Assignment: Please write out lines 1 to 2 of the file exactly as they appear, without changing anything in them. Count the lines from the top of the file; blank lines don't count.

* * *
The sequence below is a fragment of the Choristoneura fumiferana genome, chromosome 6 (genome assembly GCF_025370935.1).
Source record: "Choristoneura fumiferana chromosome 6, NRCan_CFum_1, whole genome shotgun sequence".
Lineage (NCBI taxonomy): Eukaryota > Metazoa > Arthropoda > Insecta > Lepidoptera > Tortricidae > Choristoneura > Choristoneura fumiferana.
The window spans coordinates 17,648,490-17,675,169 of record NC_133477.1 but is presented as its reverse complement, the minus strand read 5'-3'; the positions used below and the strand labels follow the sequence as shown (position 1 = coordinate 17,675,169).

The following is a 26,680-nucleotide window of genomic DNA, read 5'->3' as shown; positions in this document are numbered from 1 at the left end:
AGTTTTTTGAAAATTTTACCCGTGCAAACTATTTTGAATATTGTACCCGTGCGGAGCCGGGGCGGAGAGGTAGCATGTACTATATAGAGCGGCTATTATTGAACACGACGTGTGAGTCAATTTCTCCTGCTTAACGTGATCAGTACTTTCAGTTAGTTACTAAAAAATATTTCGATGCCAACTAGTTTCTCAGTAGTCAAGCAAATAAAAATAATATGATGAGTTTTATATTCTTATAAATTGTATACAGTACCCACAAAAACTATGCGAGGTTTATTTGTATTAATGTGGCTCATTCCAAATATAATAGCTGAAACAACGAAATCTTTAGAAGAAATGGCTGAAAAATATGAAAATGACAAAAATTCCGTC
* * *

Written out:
The sequence below is a fragment of the Choristoneura fumiferana genome, chromosome 6 (genome assembly GCF_025370935.1).
Source record: "Choristoneura fumiferana chromosome 6, NRCan_CFum_1, whole genome shotgun sequence".